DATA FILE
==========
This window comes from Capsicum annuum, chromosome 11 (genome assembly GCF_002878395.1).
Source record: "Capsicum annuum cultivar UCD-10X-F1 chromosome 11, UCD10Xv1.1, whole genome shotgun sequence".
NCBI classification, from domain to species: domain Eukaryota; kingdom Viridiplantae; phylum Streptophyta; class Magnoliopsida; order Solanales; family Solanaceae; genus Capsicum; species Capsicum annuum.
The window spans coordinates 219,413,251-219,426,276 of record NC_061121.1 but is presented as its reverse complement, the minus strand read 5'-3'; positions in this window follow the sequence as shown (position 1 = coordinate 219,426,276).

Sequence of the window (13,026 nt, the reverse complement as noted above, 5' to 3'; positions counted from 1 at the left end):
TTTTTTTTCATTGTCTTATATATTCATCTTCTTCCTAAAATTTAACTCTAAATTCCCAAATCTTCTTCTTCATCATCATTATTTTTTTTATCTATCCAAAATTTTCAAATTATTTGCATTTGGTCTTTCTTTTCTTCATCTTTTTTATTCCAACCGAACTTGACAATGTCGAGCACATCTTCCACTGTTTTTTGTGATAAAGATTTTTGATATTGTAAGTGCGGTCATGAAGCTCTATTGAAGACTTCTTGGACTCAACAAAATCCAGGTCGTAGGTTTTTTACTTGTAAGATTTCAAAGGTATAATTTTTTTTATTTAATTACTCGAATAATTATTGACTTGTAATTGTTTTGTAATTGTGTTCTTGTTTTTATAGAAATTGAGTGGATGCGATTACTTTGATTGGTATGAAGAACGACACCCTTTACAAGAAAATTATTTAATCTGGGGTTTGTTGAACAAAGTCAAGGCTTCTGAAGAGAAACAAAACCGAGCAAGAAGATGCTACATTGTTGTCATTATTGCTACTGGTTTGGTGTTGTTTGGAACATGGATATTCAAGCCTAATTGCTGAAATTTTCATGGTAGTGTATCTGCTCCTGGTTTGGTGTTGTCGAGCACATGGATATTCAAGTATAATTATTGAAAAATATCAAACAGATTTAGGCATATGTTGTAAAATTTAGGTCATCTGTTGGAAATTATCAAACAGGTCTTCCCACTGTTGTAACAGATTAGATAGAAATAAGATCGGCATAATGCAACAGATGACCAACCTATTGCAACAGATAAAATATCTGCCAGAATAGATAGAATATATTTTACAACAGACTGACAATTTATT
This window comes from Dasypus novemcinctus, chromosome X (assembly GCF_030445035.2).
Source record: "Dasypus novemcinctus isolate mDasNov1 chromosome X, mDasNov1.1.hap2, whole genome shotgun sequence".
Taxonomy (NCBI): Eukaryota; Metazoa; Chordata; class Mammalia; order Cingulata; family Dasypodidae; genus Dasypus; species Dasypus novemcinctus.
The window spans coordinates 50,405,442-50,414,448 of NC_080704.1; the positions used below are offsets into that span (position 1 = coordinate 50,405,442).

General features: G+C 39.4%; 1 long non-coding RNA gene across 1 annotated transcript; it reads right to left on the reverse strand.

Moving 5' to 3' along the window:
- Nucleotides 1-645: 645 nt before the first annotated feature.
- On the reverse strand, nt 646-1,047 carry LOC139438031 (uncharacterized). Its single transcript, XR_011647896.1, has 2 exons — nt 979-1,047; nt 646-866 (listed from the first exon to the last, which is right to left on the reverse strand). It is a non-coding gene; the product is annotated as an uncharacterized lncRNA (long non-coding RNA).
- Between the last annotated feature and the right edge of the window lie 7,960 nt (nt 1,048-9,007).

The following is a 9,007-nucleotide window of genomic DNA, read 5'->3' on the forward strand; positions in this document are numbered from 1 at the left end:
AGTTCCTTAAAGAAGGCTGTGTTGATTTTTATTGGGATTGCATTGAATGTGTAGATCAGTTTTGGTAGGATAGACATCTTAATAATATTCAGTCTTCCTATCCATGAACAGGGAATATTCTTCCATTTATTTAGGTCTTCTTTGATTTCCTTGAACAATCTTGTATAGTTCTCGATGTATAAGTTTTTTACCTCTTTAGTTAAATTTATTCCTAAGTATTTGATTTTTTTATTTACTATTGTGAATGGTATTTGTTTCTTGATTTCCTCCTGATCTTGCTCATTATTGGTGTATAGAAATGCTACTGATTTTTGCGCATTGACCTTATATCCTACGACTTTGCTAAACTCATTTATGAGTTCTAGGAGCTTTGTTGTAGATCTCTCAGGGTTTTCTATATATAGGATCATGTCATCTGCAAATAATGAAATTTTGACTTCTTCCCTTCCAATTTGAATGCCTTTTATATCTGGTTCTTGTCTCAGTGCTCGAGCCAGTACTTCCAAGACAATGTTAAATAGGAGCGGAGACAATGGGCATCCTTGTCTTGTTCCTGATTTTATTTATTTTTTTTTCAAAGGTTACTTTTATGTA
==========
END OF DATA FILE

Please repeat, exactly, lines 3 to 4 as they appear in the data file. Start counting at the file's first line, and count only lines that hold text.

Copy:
NCBI classification, from domain to species: domain Eukaryota; kingdom Viridiplantae; phylum Streptophyta; class Magnoliopsida; order Solanales; family Solanaceae; genus Capsicum; species Capsicum annuum.
The window spans coordinates 219,413,251-219,426,276 of record NC_061121.1 but is presented as its reverse complement, the minus strand read 5'-3'; positions in this window follow the sequence as shown (position 1 = coordinate 219,426,276).